A Land banking can still be a good strategy in this market, and the upcoming downturn with high interest rates will serve up some great buying opportunities. But you must focus on purchasing the right sorts of assets. Ideally, buy sites that have a holding income (ie existing house(s) that you can rent out in the meantime). Bare land that creates no income is expensive to hold. In the regions, properties affected by the new MDRS rules can be a great option. However, as with all property investment, you need to ensure you are buying in areas where there is high demand for more housing and a growing population. An example is Rotorua, which is a Tier 1 city getting MDRS up-zone earlier than other smaller centres.

Land banking is still also a good strategy for prime sites in Auckland. Again, pick the areas where there will be demand for the end product. Some suburbs of Auckland are already becoming saturated with developments of smaller townhouses. - Matthew Gilligan

Q I have purchased three residential apartments together using a company with genuine intentions to hold them as a long-term investment. Now I want to use one of them to test Airbnb (I may withdraw it at any time). Airbnb is a commercial activity, to keep it simple, I won’t register GST (for the turnover under $60,000 pa), I will account the other rentals separately.

Does the Airbnb tainted apartment have any tax implications? If I do need to sell it outside the bright-line, will I be liable for CGT?

A You have correctly identified that short-term letting is a taxable activity for GST. You have also correctly identified that you may remain unregistered where the turnover from that taxable activity is below $60,000. Despite being a commercial activity the bright-line and interest deductibility provisions extend to residential properties that can be used as dwellings even where they may not actually be used as dwellings. This means income tax will still be payable if the short-term let property is sold within its bright-line period. Interest will be non-deductible unless the property is a new build. In addition, if the property is used by guests and by the owners it falls under the mixed-use asset rules that limits deductibility of costs relative to nights rented as a percentage of total nights occupied. - Mark Withers

Q I’m having a dispute with my neighbour. My property is down the hill from them and every time they empty their pool my driveway and garden get flooded. Can I do anything about it?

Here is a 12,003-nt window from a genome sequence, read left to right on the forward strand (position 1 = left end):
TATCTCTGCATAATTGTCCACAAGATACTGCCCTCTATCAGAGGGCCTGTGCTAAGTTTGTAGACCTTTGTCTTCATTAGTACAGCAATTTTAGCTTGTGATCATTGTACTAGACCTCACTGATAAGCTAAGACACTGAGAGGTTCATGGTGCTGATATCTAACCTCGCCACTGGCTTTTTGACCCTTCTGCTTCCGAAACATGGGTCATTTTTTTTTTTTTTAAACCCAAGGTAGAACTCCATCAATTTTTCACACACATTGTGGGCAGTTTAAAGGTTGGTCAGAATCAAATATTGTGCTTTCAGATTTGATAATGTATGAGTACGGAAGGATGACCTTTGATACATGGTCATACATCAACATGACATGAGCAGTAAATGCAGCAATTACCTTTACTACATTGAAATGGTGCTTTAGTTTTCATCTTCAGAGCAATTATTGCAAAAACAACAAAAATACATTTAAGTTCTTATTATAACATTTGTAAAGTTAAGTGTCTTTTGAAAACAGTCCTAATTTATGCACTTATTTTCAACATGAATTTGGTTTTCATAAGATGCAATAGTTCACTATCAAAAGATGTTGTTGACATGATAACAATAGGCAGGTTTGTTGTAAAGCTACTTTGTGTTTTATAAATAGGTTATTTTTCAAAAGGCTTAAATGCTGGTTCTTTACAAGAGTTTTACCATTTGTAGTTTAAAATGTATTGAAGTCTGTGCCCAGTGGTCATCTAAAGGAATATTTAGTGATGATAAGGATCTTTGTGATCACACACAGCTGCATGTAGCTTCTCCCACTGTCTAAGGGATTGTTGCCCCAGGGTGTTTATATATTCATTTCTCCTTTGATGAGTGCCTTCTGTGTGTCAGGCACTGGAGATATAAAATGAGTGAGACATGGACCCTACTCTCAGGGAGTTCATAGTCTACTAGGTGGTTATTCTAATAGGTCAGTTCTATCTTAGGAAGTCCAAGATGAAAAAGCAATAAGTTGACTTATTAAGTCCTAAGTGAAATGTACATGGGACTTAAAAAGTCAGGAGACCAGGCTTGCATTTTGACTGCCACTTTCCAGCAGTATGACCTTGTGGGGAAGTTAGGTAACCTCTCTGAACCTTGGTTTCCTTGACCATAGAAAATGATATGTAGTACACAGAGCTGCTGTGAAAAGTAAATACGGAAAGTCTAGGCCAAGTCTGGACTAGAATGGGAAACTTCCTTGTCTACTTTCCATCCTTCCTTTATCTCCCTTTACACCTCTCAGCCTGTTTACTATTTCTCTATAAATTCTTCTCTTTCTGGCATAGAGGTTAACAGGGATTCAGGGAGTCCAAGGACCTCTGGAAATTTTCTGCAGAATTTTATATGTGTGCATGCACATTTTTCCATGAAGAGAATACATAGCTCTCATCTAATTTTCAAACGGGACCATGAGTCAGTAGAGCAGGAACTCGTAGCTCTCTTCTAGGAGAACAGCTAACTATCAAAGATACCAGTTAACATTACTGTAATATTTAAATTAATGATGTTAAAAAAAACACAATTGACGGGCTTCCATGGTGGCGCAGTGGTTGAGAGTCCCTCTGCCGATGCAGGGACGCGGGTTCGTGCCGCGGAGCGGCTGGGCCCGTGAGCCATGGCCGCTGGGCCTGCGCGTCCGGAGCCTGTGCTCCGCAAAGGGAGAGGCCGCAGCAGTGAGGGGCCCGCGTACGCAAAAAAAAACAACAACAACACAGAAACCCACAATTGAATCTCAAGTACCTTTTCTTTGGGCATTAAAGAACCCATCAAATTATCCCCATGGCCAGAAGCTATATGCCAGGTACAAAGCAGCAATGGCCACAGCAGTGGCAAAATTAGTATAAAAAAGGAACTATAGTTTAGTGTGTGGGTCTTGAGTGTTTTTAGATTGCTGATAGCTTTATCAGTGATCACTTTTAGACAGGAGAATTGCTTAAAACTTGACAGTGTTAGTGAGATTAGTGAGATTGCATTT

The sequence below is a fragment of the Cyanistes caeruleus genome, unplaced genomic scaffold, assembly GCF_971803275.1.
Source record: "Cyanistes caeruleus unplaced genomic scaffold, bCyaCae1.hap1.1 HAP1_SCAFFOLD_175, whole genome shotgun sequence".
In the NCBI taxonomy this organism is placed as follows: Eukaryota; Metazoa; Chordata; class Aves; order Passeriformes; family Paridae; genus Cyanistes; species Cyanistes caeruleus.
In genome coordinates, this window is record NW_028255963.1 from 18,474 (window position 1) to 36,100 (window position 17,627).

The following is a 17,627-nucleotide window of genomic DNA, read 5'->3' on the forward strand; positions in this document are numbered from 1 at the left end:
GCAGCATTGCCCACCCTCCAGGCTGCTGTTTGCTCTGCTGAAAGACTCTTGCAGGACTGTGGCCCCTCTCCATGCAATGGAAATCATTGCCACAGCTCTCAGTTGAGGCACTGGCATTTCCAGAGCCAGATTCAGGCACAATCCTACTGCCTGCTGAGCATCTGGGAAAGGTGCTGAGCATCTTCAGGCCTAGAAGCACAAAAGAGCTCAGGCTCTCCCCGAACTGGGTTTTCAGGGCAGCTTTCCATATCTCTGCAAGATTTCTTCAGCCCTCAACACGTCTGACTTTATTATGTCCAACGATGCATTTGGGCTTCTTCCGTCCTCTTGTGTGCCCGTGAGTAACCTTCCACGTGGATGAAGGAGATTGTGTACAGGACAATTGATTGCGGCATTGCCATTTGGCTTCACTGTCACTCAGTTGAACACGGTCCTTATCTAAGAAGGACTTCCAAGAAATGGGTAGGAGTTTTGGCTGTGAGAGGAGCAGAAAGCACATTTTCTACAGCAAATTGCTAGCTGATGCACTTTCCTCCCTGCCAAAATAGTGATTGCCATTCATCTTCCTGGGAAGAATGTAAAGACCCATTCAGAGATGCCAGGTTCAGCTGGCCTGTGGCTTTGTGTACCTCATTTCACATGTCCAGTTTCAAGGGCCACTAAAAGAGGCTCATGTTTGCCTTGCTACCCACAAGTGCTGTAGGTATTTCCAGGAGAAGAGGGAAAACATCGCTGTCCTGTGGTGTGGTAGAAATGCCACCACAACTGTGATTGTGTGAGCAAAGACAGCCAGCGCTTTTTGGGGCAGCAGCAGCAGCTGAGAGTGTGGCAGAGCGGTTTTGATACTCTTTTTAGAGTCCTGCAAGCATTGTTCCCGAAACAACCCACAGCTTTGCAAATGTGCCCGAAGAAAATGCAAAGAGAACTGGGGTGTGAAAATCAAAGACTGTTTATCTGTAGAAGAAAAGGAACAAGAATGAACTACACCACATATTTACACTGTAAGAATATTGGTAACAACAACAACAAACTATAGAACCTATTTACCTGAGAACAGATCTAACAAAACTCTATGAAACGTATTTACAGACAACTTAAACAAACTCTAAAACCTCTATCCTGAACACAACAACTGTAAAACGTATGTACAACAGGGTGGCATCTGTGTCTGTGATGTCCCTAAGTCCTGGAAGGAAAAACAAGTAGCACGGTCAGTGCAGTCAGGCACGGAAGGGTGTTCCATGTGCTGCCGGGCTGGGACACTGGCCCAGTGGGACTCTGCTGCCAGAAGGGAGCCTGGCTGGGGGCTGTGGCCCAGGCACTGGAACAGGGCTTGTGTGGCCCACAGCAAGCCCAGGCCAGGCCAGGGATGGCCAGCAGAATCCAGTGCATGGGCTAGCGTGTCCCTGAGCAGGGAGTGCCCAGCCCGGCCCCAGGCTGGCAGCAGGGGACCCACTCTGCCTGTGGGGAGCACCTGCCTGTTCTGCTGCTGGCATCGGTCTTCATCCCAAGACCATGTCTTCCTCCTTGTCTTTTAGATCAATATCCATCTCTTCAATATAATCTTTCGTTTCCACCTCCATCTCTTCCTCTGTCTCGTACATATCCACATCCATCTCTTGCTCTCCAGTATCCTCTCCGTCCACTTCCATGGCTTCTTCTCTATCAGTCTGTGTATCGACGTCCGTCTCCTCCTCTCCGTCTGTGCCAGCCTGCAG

A It is possible that your neighbour’s conduct has given you claims under a number of “torts” or civil wrongs. The most relevant torts in this situation are nuisance and the rule in Rylands v Fletcher. There could also be a claim in negligence. Before pursuing a claim you should first have your property lawyer check that your neighbour does not have an easement allowing him to do what he is doing. You should also attempt to come to an amicable resolution with your neighbour. Assuming that resolution attempts have been unsuccessful, you would need to pursue a claim in the civil courts. The most helpful remedy in this situation would be an injunction preventing them from causing further damage to your property. You could also seek damages to compensate your economic losses suffered as a result of their wrong (for example, costs to repair the damage done to your driveway and garden) Nuisance is the most commonly used tort in water escape cases. Causes
of action in nuisance are directed at situations where a defendant creates or permits a situation that causes or threatens continued or recurrent interference with their neighbour’s use or enjoyment of land. To make out a cause of action in nuisance, the defendant’s use of their land must be unreasonable. For a plaintiff to recover in nuisance, the harm that occurred has to be of a kind that was reasonably foreseeable as a result of the defendant’s act. Where an uphill neighbour discharges the water in a one off or infrequent incident onto their own property and it subsequently flows onto your property, causing harm to your property, you may have a cause of action under Rylands v Fletcher. In Rylands v Fletcher, the defendant built a water reservoir on his land which then leaked and caused damage to his neighbour’s property. This case set down a principle that a defendant will be liable where they bring something unnatural onto land and allow it to escape, isturbing the actual or prospective enjoyment of the neighbouring plaintiff’s rights over their respective land. Rylands v Fletcher, unlike nuisance, does not require a
wrongful act to be occurring on an ongoing basis. In this situation, that means that you may be able to get compensation where the uphill neighbour has emptied the pool, causing the flooding and damage, on only one occasion. As a final note, If the water is contaminated with certain chemicals, this may be a breach of the Resource Management Act 1991. - Shane Campbell